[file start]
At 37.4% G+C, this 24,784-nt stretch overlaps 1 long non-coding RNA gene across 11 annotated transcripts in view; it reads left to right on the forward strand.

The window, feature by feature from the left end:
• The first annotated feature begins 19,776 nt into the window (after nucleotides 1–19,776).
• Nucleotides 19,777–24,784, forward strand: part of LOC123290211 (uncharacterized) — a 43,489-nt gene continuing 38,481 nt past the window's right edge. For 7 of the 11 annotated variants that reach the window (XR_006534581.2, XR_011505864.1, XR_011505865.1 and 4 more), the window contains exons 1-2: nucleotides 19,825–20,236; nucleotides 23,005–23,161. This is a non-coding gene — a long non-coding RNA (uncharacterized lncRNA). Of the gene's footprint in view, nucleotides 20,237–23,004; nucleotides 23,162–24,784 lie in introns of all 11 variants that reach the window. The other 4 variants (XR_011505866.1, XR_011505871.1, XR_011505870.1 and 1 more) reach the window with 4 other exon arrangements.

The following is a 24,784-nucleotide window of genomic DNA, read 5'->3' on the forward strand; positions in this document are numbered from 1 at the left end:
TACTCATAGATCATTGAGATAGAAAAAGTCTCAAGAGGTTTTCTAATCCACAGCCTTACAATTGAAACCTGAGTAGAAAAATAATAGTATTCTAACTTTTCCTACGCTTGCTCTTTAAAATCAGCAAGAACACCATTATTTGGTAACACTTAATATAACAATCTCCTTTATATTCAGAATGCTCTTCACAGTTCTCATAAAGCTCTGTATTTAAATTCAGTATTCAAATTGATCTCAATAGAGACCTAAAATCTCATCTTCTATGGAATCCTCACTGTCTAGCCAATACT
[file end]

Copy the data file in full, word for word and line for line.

At 37.4% G+C, this 24,784-nt stretch overlaps 1 long non-coding RNA gene across 11 annotated transcripts in view; it reads left to right on the forward strand.

The window, feature by feature from the left end:
• The first annotated feature begins 19,776 nt into the window (after nucleotides 1–19,776).
• Nucleotides 19,777–24,784, forward strand: part of LOC123290211 (uncharacterized) — a 43,489-nt gene continuing 38,481 nt past the window's right edge. For 7 of the 11 annotated variants that reach the window (XR_006534581.2, XR_011505864.1, XR_011505865.1 and 4 more), the window contains exons 1-2: nucleotides 19,825–20,236; nucleotides 23,005–23,161. This is a non-coding gene — a long non-coding RNA (uncharacterized lncRNA). Of the gene's footprint in view, nucleotides 20,237–23,004; nucleotides 23,162–24,784 lie in introns of all 11 variants that reach the window. The other 4 variants (XR_011505866.1, XR_011505871.1, XR_011505870.1 and 1 more) reach the window with 4 other exon arrangements.

The following is a 24,784-nucleotide window of genomic DNA, read 5'->3' on the forward strand; positions in this document are numbered from 1 at the left end:
TACTCATAGATCATTGAGATAGAAAAAGTCTCAAGAGGTTTTCTAATCCACAGCCTTACAATTGAAACCTGAGTAGAAAAATAATAGTATTCTAACTTTTCCTACGCTTGCTCTTTAAAATCAGCAAGAACACCATTATTTGGTAACACTTAATATAACAATCTCCTTTATATTCAGAATGCTCTTCACAGTTCTCATAAAGCTCTGTATTTAAATTCAGTATTCAAATTGATCTCAATAGAGACCTAAAATCTCATCTTCTATGGAATCCTCACTGTCTAGCCAATACT